479 U.S. 481 (1987), 86-1233, International Paper Co. v. Ouellette
|Docket Nº:||No. 86-1233|
|Citation:||479 U.S. 481, 107 S.Ct. 805, 93 L.Ed.2d 883, 55 U.S.L.W. 4138|
|Party Name:||International Paper Co. v. Ouellette|
|Case Date:||January 21, 1987|
|Court:||United States Supreme Court|
Argued November 4, 1986
CERTIORARI TO THE UDNITED STATES COURT OF APPEALS FOR
THE SECOND CIRCUIT
The Clean Water Act (Act) prohibits the discharge of effluents into navigable waters unless the point source has obtained a permit from the Environmental Protection Agency (EPA). The Act also allows the State in which the point source is located (the "source State") to impose more stringent discharge limitations than the federal ones, and even to administer its own permit program if certain requirements are met. In contrast, "affected" States that are subject to pollution originating in source States have only the right to notice and to comment before the issuance of a federal or source State permit. The Act also contains a "saving clause" consisting of § 510, which provides that
nothing in this chapter shall . . . be construed as impairing . . . any right . . . of the States with respect to the waters (including boundary waters) of such States,
and § 505(e), which states that
[n]othing in this section shall restrict any right which any person . . . may have under any statute or common law to seek enforcement of any effluent standard or limitation or to seek any other relief. . . .
Petitioner operates a paper mill on the New York side of Lake Champlain and, in the course of its business, discharged effluents into the lake through a diffusion pipe that ended shortly before the New York-Vermont border that divided the lake. Respondents, property owners on the Vermont shore, filed a class action against petitioner in Vermont state court under the Vermont common law of nuisance. The action was later removed to Federal District Court. Petitioner moved for summary judgment and judgment on the pleadings on the ground that the Act preempted respondents' state-1aw suit, but the District Court denied the motion, holding that the Act's saving clause preserves actions to redress interstate water pollution under the law of the State in which the injury occurred. The Court of Appeals affirmed.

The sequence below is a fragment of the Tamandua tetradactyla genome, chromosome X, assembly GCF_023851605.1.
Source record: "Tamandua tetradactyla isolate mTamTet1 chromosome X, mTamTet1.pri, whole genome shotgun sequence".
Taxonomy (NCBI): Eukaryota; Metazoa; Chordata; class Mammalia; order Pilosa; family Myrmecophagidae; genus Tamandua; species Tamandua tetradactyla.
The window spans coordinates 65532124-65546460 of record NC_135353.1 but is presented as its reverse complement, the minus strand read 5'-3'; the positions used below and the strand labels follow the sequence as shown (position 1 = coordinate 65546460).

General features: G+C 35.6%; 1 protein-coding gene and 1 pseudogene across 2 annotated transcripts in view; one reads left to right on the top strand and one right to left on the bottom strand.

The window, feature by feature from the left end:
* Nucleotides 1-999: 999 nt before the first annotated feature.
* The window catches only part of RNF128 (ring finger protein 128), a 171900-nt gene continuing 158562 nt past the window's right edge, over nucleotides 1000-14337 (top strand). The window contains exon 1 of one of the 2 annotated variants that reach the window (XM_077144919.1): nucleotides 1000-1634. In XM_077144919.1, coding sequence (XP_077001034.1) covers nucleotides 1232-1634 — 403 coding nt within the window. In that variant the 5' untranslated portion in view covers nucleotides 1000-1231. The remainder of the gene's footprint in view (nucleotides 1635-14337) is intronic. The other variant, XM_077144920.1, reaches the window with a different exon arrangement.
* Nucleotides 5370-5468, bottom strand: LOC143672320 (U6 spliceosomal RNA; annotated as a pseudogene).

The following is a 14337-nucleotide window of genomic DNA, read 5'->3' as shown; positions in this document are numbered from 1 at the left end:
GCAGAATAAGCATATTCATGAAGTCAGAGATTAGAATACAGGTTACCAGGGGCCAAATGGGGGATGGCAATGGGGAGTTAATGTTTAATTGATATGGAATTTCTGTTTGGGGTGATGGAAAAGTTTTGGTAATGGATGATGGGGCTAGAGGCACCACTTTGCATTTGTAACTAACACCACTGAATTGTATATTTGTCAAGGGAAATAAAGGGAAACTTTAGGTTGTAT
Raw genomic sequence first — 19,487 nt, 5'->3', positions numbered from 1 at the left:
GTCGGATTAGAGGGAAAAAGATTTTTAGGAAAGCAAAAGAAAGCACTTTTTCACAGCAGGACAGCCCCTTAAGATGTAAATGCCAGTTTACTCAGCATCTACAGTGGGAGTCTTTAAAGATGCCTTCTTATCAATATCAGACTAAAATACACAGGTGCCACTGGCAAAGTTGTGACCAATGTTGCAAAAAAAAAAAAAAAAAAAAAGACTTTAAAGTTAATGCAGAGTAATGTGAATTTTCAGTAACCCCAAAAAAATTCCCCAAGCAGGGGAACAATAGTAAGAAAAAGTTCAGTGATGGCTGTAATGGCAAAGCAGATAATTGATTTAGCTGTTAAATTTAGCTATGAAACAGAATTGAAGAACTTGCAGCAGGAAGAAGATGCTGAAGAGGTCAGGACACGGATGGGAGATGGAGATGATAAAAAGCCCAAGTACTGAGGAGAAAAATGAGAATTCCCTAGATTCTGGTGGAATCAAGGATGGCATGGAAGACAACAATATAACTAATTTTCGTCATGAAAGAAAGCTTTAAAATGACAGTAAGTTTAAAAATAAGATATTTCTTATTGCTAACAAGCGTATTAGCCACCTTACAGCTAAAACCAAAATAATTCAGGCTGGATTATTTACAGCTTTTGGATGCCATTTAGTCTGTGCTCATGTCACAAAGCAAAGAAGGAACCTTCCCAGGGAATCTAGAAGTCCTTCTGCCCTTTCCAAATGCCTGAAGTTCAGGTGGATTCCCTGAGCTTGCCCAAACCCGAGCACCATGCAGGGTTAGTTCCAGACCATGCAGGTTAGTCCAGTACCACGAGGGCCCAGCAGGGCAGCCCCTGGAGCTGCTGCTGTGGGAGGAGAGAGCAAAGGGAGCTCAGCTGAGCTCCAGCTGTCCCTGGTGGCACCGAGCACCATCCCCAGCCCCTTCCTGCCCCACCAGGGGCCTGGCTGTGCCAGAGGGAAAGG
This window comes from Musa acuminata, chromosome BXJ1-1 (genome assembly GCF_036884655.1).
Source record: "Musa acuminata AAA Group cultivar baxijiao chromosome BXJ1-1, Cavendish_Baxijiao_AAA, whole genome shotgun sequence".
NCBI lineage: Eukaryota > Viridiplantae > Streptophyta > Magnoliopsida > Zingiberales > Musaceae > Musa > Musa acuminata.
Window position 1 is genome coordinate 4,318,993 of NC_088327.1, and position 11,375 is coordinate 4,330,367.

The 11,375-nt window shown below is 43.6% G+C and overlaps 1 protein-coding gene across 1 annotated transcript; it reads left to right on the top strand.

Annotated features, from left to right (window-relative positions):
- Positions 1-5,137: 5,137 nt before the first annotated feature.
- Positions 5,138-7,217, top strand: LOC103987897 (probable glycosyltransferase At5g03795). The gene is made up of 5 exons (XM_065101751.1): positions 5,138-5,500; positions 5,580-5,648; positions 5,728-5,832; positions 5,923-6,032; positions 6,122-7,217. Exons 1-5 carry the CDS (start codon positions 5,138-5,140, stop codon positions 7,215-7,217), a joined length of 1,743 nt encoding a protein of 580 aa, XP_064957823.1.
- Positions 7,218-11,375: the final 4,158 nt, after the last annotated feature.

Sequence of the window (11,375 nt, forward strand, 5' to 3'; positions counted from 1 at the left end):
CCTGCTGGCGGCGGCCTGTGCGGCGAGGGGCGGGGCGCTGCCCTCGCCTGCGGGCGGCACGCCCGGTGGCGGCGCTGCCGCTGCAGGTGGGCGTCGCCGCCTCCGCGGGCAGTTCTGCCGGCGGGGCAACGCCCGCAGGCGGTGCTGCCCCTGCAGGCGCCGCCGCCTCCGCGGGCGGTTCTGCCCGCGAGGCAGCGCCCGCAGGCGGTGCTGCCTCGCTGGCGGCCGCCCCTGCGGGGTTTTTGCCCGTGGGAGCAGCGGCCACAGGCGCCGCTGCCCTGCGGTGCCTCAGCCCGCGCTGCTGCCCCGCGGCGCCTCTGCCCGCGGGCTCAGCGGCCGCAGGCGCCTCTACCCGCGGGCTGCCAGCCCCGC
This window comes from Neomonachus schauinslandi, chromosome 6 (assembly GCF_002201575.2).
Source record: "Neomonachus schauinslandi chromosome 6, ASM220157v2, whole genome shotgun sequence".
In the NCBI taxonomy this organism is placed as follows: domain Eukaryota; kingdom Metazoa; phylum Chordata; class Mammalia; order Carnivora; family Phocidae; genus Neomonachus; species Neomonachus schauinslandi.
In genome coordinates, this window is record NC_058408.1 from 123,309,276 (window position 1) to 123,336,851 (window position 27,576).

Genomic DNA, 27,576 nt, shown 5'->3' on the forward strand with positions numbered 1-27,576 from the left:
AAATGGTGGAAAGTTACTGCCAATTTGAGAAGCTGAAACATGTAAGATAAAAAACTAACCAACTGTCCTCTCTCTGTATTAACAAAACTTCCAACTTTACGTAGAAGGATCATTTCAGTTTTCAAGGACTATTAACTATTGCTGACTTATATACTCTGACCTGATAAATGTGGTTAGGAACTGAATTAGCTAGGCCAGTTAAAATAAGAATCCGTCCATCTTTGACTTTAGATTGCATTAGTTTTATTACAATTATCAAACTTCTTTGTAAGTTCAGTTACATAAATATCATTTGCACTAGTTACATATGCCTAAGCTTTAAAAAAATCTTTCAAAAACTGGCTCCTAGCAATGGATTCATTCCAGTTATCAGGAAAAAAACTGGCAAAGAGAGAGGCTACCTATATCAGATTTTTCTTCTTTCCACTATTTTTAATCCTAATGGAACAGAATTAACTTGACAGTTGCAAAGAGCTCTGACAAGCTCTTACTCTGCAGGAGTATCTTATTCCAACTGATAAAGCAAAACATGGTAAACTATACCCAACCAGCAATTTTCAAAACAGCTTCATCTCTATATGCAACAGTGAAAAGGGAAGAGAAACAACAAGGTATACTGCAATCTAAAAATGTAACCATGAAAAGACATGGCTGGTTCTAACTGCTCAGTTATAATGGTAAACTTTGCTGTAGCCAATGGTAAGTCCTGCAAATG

1. The Act preempts the common law of an affected State to the extent that that law seeks to impose liability on a point source in another State. Pp. 487-497.
(a) Since the Act applies to all point sources and virtually all bodies of water, sets forth detailed procedures for obtaining a permit, and provides an elaborate set of remedies for its violation, it is sufficiently comprehensive
to raise a presumption that Congress intended to preempt all state 1aw suits except those specifically preserved by the Act's terms. Pp. 491-492.
(b) The Act's saving clause cannot be read broadly to preserve the right to bring suit under the law of an affected State. Section 505(e) merely protects state law suits from preemption by the Act's citizen suit provisions, and does not purport to preclude preemption by other provisions. Furthermore, § 510 can be read to preserve a State's authority only with respect to effluent discharges within that State. Pp. 492-493.
(c) The application of an affected State's nuisance law to a point source in another State would constitute a serious interference with the implementation of the Act. It would effectively override the EPA's permit requirements and the policy choices made by source States in adopting their own standards, and would engender confusion by subjecting point sources to a variety of often vague and indeterminate common law rules established by different States along the interstate waterways. Pp. 494-497.
2. The District Court correctly denied petitioner's motion for summary judgment and judgment on the pleadings. Pp. 497-500.
(a) The Court's preemption holding does not leave respondents without a remedy. Since the Act precludes only those suits that require effluent control standards incompatible with those established [107 S.Ct. 807] by the Act's procedures, and since the Act's saving clause specifically preserves other state actions, aggrieved parties can bring a nuisance claim under the law of the source State, here, New York. Pp. 497-500.
(b) The Act preempts laws, not courts, and nothing in its provisions prevents a court sitting in an affected State from hearing a common law nuisance suit, provided that jurisdiction otherwise is proper. A district court sitting in diversity is competent to apply the law of a foreign State, and, therefore, Vermont was a proper forum in this case. P. 500.
776 F.2d 55, affirmed in part, reversed in part, and remanded.
POWELL, J., delivered the opinion of the Court, in which REHNQUIST, C.J., and WHITE, O'CONNOR, and SCALIA, JJ., joined. BRENNAN, J., filed an opinion concurring in part and dissenting in part, in which MARSHALL and BLACKMUN, JJ., joined, post, p. 500. STEVENS, J., filed an opinion concurring in part and dissenting in part, in which BLACKMUN, J., joined, post, p. 508.